So I had this giant pile of laurel that needed to go. After a ton of research, including calling the Arbor Foundation, I found out that laurel doesn’t leach toxins as it decomposes. Score.
I filled the beds with as much laurel as possible. We cut down big branches and stuffed them in the bed, being careful not to puncture the liner. It took about half the pile but my beds were about 80% full.
Next, Chase filled the beds with compost. He’s in that wonderful teenage stage where he likes to pick things up and put them down. Repeatedly. But hey, it works for me. He did a fantastic job and the beds were about 90% full….. Or so I thought.
I ordered my soil, peat moss and the rest of the things I needed for finishing off the rest of the area. Including Halloween Decorations.
I wish I would have realized before buying all of this that it was heavy. I knew it was heavy, but I guess I didn’t realize HOW heavy it would be.
Driving home, on curvy mountain roads was a test of not only my driving skills but also my patience. But we all made it home in one piece and nothing fell off the back of the truck. Score.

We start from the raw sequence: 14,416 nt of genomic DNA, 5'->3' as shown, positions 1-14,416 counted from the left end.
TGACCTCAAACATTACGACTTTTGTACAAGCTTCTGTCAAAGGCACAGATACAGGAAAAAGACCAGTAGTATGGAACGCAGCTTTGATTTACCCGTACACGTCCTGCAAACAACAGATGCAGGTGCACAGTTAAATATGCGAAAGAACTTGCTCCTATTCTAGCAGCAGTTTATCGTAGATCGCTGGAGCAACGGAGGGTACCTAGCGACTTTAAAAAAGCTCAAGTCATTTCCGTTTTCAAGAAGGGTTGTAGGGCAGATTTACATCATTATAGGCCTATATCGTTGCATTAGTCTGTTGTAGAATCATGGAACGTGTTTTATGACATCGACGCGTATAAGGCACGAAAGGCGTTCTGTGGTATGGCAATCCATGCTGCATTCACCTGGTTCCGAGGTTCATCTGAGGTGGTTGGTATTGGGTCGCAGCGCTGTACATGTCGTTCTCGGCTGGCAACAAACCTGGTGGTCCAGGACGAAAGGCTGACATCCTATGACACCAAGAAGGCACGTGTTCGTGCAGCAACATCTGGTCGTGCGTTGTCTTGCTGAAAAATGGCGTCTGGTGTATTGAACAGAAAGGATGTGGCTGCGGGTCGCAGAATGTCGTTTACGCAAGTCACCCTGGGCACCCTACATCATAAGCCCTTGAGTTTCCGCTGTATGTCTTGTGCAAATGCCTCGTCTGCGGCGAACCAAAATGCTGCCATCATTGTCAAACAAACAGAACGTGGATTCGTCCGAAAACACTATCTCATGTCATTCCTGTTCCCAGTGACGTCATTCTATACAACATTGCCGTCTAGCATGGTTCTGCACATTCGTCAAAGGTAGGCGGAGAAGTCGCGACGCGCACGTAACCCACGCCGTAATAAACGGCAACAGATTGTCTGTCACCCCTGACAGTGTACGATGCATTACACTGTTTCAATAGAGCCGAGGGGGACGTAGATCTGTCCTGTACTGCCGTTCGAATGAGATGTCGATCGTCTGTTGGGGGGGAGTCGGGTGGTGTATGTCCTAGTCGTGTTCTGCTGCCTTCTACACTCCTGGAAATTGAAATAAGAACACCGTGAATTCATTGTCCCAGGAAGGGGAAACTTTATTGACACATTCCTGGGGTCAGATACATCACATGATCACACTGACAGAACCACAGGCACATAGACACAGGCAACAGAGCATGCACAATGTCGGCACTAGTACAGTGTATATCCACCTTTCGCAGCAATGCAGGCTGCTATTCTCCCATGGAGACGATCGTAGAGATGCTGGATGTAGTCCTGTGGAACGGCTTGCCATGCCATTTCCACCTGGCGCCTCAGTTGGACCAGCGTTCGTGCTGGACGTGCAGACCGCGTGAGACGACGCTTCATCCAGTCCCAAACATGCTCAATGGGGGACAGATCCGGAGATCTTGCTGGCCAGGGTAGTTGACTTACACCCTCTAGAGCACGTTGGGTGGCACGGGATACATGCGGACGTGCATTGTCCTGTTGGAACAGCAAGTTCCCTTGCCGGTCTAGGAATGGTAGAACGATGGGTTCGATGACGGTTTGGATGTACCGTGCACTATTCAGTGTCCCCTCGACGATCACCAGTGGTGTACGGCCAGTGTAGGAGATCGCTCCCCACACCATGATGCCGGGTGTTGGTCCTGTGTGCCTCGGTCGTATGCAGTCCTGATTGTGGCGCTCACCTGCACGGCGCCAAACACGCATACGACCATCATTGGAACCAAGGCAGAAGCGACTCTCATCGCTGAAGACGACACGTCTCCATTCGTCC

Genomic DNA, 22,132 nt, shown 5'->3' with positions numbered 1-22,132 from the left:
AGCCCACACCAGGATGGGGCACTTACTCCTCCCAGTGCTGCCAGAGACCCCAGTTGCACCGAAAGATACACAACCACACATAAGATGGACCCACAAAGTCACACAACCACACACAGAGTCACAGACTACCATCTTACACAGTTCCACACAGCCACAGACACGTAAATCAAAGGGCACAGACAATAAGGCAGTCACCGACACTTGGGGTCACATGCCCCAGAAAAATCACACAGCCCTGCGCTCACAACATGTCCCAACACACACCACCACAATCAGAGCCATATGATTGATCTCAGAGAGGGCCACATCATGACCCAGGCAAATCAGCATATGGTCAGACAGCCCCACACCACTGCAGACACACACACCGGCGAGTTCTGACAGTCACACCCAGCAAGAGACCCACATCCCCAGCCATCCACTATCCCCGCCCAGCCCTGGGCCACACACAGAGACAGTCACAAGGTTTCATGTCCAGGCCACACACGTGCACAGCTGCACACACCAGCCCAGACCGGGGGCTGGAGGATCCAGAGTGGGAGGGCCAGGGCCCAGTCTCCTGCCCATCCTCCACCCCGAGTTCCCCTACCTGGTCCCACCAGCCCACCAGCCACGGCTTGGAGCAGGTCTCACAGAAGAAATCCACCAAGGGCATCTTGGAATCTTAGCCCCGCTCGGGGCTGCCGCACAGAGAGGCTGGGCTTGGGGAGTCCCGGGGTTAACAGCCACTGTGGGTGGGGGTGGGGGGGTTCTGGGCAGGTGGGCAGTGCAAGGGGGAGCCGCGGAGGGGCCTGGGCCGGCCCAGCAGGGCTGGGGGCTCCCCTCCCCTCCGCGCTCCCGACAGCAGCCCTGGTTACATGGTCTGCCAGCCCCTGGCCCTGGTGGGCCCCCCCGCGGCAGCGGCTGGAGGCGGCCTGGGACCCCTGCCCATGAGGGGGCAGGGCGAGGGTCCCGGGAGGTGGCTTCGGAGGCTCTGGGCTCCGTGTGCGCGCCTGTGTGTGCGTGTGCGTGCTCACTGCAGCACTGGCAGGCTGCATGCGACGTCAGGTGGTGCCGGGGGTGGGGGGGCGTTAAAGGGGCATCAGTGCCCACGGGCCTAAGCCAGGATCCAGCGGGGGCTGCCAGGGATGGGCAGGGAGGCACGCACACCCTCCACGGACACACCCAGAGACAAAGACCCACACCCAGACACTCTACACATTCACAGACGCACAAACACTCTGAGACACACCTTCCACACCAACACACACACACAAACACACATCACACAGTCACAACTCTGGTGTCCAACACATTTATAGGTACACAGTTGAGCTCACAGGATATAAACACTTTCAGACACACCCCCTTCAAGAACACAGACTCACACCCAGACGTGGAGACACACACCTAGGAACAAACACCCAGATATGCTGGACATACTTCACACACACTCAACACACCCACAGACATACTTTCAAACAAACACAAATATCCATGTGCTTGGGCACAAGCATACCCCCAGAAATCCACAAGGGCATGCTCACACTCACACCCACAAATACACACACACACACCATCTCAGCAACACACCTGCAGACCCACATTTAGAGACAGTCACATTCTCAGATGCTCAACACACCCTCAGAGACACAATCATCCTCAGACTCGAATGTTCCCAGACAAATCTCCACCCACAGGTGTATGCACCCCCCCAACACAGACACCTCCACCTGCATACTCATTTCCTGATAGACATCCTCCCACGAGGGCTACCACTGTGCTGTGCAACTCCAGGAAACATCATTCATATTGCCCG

What you fill your beds with is totally up to you. As I said above, I would highly recommend using some sort of filler that is decomposable and a liner. When it comes to soil, we used regular top soil since we were adding peat moss and already had compost and the laurel in the beds. Also, since we aren’t 100% sure what we will be planting in these beds long term, I didn’t want to put in something that was going to be highly acidic or alkalotic.
What does well in raised beds? Literally everything. I want these beds to house our garlic, onion, and carrots. I may even put our regular potatoes and sweet potatoes in there. Again, I’m not entirely sure. But for now, I threw in some great fall plants and we’ll see what they can do.
Our Take Away
We figured out that raised beds are a great way to go to help conceal the disaster of the front porch.
It takes a TON of soil and other filler to fill these beds so take that into consideration when building these things. Not just height but width and length too.
Run hardware cloth around the top if you want to keep chickens and goats out.
Do not compact the soil in these beds! As you add soil, spread it around so it can fill holes in your filler but don’t cram it in there.
The beds themselves only cost about $60 each to build but ended up running us about $100 each to fill. Keep that in mind when you start this project.